Everett’s free gun locks are aimed at weapon thefts

More than 100 were reported stolen last year. The locks are part of an anti-gang-violence initiative.

One of the gun locks Everett police are distributing. (City of Everett)

One of the gun locks Everett police are distributing. (City of Everett)

EVERETT — More than 100 guns were reported stolen in Everett last year.

Many of those were swiped from underneath drivers’ seats or from the tops of dressers and nightstands, Police Chief Dan Templeman said.

He sees it over and over in officers’ reports and recaps. Those firearms often get linked to gang activity or accidental injuries.

“They end up in the hands of the wrong people,” he said.

On Wednesday, Templeman announced the start of one of several new programs meant to address youth and gang violence. They fall under a mayoral directive by Cassie Franklin as part of the five executive orders she issued after taking office in January.

The Everett Police Department on Wednesday began offering free gun locks at its downtown office, soon to be followed by the precinct on Everett Mall Way. The campaign is called Lock It Everett.

The chief also hopes to bring firearm dealers on board to provide safety information packets during every sale in the city. The packets would encourage responsible gun storage, including using safes and keeping ammunition in a separate spot. Those conversations are ongoing, he said.

With a free lock and five extra minutes, gun owners can prevent incidents that could cause them “a lifetime of regret,” he said.

Other elements of the youth violence directive include parterning with schools and nonprofits, launching a gang response unit with six officers and bringing together existing community programs. Another investigative team still is “almost exclusively” working on gang-related crimes, Templeman said.

Many details about the new programs are getting firmed up, along with grant money, Templeman said. Shootings, including drivebys, are down this year compared to last. However, gang violence is cyclical and typically rises in the summer.

_______

This story was first published in the Everett Herald. Rikki King: 425-339-3449; rking@heraldnet.com. Twitter: @rikkiking.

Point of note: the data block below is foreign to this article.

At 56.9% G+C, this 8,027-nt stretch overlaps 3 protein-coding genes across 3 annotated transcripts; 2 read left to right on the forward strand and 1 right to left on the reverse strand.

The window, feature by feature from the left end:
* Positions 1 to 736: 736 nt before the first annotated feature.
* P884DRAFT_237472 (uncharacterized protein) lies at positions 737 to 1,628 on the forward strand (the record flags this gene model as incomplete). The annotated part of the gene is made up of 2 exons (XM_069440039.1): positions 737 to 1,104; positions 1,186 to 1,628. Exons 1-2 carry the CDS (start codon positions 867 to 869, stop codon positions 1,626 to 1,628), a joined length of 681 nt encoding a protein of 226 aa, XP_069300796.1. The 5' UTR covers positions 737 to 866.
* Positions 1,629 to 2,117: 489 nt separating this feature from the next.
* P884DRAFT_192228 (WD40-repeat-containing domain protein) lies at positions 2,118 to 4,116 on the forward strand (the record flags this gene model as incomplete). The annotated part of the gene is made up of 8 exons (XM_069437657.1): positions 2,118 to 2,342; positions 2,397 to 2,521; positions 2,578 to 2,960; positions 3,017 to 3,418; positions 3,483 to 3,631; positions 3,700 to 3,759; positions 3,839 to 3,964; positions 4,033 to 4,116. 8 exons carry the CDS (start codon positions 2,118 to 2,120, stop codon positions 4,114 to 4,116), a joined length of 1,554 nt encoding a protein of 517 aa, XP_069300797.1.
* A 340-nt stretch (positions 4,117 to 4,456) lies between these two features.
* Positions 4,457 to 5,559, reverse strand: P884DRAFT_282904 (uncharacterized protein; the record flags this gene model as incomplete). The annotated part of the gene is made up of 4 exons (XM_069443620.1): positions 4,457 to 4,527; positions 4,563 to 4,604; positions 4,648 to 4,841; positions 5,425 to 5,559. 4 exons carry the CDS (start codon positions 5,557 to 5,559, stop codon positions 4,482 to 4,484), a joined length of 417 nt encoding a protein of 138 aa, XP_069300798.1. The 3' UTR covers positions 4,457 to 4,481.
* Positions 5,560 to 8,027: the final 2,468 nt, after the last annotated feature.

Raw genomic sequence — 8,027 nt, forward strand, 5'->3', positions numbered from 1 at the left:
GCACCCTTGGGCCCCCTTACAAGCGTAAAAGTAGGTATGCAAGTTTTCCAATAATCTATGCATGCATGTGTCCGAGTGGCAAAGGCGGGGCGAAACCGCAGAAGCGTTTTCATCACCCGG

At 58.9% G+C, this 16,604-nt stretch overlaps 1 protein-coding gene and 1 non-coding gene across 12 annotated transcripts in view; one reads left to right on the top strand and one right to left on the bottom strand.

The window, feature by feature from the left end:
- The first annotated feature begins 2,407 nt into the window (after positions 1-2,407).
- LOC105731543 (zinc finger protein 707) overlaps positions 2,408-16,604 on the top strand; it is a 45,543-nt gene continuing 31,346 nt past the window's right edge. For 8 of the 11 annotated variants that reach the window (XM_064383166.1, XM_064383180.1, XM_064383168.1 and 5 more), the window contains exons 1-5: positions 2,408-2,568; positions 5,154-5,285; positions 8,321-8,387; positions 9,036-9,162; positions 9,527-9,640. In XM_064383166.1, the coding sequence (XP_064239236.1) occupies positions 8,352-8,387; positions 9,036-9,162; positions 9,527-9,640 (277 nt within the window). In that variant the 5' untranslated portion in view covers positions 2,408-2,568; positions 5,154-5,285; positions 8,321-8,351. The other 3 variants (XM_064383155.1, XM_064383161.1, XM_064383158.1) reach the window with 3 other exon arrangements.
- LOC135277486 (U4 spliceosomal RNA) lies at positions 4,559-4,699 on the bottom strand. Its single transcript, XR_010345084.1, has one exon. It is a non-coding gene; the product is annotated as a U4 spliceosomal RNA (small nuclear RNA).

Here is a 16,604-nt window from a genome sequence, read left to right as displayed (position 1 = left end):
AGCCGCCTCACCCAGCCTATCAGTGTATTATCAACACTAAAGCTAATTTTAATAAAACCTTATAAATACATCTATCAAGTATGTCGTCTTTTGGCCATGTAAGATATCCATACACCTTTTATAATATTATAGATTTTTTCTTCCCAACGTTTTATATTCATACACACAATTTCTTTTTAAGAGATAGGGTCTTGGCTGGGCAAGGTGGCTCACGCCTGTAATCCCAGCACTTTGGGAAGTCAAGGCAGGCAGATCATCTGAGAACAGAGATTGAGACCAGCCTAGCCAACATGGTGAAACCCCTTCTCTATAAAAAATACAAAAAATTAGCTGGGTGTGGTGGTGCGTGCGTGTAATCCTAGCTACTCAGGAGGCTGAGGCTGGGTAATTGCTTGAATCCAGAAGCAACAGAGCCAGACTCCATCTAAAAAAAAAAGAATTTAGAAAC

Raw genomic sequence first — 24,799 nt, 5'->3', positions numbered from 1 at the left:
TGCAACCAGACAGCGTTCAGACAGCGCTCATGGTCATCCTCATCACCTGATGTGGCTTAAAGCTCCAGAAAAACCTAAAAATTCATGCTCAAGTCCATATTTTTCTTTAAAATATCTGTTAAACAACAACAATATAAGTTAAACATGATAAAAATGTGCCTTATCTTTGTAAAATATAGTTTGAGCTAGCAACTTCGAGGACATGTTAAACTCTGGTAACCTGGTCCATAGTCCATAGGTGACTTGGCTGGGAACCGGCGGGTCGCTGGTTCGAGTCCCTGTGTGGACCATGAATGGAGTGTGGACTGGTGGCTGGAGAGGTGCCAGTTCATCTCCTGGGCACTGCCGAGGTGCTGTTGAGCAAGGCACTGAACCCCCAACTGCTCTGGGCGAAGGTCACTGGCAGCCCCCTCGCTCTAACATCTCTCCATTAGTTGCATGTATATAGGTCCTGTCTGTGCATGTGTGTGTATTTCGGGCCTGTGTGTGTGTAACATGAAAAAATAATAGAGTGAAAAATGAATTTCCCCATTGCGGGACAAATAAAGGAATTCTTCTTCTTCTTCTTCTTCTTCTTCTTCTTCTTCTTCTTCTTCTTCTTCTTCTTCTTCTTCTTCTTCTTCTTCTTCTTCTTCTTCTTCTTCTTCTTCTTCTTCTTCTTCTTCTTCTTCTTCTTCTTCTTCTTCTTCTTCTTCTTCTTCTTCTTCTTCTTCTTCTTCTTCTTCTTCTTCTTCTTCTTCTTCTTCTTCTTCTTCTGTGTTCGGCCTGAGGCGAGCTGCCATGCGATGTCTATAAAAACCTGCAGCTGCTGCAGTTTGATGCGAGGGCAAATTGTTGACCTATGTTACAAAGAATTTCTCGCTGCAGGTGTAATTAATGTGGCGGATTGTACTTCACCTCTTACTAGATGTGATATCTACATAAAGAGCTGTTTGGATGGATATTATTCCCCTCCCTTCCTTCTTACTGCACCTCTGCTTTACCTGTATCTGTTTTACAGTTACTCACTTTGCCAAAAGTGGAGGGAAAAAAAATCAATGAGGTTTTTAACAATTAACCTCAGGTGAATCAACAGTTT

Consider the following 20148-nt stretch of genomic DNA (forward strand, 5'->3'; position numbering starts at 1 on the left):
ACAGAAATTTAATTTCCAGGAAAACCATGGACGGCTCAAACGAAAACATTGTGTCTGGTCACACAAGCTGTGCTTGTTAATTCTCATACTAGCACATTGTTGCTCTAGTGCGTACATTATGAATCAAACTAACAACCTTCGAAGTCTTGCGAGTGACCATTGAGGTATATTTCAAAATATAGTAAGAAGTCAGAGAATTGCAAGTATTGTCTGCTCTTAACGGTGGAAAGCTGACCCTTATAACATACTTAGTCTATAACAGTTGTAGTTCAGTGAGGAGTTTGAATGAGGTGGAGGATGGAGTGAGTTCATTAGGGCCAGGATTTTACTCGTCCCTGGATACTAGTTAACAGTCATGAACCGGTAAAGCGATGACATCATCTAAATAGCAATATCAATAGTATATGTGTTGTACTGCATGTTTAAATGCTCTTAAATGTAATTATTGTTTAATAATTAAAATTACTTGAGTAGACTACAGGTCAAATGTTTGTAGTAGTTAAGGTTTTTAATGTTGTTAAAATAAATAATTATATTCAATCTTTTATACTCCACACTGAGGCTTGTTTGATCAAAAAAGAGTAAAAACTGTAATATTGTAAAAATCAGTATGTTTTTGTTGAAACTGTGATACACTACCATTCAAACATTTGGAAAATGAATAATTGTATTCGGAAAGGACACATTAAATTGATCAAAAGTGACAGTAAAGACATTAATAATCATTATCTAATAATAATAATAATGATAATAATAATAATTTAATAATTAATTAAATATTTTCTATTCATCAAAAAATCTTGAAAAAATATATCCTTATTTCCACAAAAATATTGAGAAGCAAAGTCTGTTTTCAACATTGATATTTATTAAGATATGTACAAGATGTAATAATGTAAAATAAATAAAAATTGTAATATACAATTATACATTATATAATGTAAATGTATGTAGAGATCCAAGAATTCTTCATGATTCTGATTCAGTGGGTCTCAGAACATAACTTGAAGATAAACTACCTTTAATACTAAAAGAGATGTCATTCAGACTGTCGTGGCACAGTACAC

Talk to us

Please share your story tips by emailing editor@courierherald.com.

To share your opinion for publication, submit a letter through our website https://www.courierherald.com/submit-letter/. Include your name, address and daytime phone number. (We’ll only publish your name and hometown.) Please keep letters to 500 words or less.

More in Northwest

As sales tax plummets in King County, mental health and drug program funding dries up

County will need to make severe cuts to MIDD program this year.

File photo of construction near North Bend on Aug. 16. Sound Publishing file photo
                                File photo of construction near North Bend on Aug. 16. Sound Publishing file photo
Rural King County mayors want state to let them enter Phase 2

Mayors cite heavy economic damage from prolonged shutdown.

State Parks offers three free days in June

No pass needed June 6, 7 and 13

Auburn Mountain View Cemetery Manager Craig Hudson, center, confers with maintenance workers David Partridge, left, and Zach Hopper in March 2020. Sound Publishing file photo
State allows weddings, funerals, religious services to restart with restrictions

Gov. Inslee issues new rules during May 27 news conference.

Macklemore will perform as part of a virtual concert June 10 to raise money for All In Wa, a group formed to support people in need because of the COVID-19 outbreak. COURTESY PHOTO
Group launches All In Wa fund to raise $65M for COVID-19 crisis relief

Fundraising includes a virtual concert June 10 featuring Pearl Jam, Macklemore and others

State loosens cougar hunting restrictions

The regulations will impact 19 areas around the state.

American Medical Response (AMR) organized a parade of first responders to show appreciation for St. Elizabeth Hospital staff April 30. Photo by Ray Miller-Still/Sound Publishing
The complications of counting COVID deaths in Washington

State relies on results of tests and death certificates in calculating the daily toll of the disease.

Among the candidates for Washington state governor in 2020: (Top row, L-R): Omari Tahir Garrett, Winston Wilkes, Thor Amundson, Cameron Vessey, Martin ‘Iceman’ Wheeler, Ryan Ryals; (middle row L-R): Liz Hallock, Goodspaceguy, Gov. Jay Inslee, Don Rivers, Gene Hart; (bottom row L-R): Phil Fortunato, Tim Eyman, Alex Tsimerman, Cairo D’Almeida, Cregan Newhouse, Raul Garcia.
GOP gubernatorial hopefuls aim to oust Inslee amid COVID-19

Former Bothell mayor Joshua Freed and initiative-pusher Tim Eyman could be the front-runners.

Nonprofit launches new online COVID-19 local resource hub for King County

Hub collects links for more than 300 local resources for people affected by virus.

Most Read